One of the mandates that the FBI has; we’re uniquely placed where we are the lead domestic intelligence service in the U.S. But we are the lead on counterterrorism for federal law enforcement. It’s our job to then enforce the material support for terrorism and national security related, you know, I hear quite often the same criticisms that the FBI takes and does not give. But I would beg to differ. I think we share tremendously with all of our state and local partners. Having been a former police officer myself, I know how valuable it is to get the best intelligence down to that beat cop, to that line officer, to that state trooper, so they are all sensitized and informed of exactly what we could be looking for. What are some of the indicators? And as we’ve seen in some of the 9/11 hijackers, some of their encounters with law enforcement, how that could have been affective to at least alerting us that ‘X subject was stopped in X state’ or ‘someone was encountered somewhere,’ connecting that together. And the more we share with our state and local partners, the better we all are; the safer we all are.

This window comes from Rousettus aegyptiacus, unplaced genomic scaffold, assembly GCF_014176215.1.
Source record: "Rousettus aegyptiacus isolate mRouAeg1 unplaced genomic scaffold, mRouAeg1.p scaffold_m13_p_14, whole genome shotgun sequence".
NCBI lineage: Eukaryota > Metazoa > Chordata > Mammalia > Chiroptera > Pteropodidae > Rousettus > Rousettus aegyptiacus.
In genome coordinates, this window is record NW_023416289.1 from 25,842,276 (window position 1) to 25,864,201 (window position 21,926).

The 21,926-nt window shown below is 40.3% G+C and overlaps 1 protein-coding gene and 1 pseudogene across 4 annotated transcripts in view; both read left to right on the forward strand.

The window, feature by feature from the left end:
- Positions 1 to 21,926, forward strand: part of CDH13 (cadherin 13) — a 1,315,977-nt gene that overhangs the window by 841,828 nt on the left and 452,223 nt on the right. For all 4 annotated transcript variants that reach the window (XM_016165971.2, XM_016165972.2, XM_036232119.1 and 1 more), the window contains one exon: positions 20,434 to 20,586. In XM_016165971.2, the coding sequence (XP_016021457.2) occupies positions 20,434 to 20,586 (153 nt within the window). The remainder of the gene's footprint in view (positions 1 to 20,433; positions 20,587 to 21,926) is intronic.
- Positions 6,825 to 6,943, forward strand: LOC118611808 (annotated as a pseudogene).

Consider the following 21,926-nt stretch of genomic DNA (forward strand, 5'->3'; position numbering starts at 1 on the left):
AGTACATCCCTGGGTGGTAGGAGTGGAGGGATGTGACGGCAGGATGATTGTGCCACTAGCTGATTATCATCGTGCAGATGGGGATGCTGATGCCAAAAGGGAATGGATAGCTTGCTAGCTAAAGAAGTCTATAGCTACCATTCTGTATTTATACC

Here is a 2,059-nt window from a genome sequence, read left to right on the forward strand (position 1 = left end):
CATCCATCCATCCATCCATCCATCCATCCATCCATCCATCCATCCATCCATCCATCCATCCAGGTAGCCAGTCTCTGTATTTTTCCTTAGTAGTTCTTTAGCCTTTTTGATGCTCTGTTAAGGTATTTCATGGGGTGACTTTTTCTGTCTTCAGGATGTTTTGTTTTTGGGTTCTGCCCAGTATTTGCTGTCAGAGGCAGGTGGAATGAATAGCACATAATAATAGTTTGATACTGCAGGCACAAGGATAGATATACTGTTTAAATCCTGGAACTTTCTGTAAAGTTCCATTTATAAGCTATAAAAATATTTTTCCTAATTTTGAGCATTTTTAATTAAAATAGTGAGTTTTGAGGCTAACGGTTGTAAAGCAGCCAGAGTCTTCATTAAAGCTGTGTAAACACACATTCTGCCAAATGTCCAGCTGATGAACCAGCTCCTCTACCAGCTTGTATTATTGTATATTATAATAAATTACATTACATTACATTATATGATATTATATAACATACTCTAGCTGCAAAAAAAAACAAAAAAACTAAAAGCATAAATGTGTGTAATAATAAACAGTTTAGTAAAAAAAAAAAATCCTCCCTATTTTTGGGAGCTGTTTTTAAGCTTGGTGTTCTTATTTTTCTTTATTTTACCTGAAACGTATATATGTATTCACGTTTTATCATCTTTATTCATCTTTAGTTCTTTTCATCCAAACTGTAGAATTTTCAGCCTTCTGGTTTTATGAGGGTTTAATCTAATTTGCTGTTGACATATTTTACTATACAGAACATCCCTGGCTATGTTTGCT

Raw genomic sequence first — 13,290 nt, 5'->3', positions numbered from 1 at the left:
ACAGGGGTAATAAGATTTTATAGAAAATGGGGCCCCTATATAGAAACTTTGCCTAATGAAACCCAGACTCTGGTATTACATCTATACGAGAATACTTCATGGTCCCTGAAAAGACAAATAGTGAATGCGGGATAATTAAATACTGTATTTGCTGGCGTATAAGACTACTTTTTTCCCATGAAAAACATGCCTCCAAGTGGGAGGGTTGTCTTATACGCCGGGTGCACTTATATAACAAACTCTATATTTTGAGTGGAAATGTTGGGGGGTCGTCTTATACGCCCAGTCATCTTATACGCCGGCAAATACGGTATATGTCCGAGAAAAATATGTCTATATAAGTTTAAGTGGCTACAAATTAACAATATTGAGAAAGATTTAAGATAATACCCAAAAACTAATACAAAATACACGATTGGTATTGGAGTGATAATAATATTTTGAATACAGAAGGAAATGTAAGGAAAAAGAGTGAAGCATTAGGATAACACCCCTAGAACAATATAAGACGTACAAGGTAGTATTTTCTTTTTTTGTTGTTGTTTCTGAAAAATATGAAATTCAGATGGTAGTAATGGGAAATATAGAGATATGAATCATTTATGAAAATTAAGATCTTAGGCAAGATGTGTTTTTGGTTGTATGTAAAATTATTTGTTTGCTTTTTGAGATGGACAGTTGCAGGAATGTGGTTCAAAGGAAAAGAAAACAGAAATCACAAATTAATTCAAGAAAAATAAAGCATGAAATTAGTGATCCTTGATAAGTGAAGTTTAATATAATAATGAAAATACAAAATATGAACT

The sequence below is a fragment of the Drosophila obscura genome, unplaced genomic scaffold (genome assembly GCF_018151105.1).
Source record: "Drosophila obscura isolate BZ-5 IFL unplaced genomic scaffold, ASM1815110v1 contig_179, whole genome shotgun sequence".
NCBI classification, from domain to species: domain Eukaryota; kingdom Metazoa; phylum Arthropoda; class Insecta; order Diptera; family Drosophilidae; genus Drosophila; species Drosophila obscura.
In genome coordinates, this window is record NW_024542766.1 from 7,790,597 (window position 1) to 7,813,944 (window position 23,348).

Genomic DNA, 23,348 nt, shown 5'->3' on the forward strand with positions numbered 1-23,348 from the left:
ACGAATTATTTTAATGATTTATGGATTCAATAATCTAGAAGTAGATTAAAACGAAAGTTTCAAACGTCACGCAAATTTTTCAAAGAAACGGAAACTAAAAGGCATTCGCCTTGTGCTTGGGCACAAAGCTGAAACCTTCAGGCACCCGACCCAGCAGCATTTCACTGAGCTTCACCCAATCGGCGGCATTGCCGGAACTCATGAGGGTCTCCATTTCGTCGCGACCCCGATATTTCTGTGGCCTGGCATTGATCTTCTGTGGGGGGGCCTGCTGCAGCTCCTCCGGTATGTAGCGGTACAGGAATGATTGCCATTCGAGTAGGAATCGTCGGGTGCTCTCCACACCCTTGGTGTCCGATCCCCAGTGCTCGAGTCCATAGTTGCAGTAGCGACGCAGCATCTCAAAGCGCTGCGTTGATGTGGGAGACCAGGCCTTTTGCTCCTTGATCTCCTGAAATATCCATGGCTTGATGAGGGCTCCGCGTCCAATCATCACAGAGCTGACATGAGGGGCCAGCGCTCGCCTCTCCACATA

A new process that we have, that we are, has been rolling out here continuously is, we have a system internally in the FBI; it’s called Guardian. That’s where all of our threat tips go into the FBI; comes into a classified system; no threat goes untouched. We will unravel, as I refer to it, the onion, until there is no onion left, in terms of making sure there is a merit to the threat or there is no merit and it’s unsubstantiated but basically we either move it to a higher level of focus or we wash out the threat.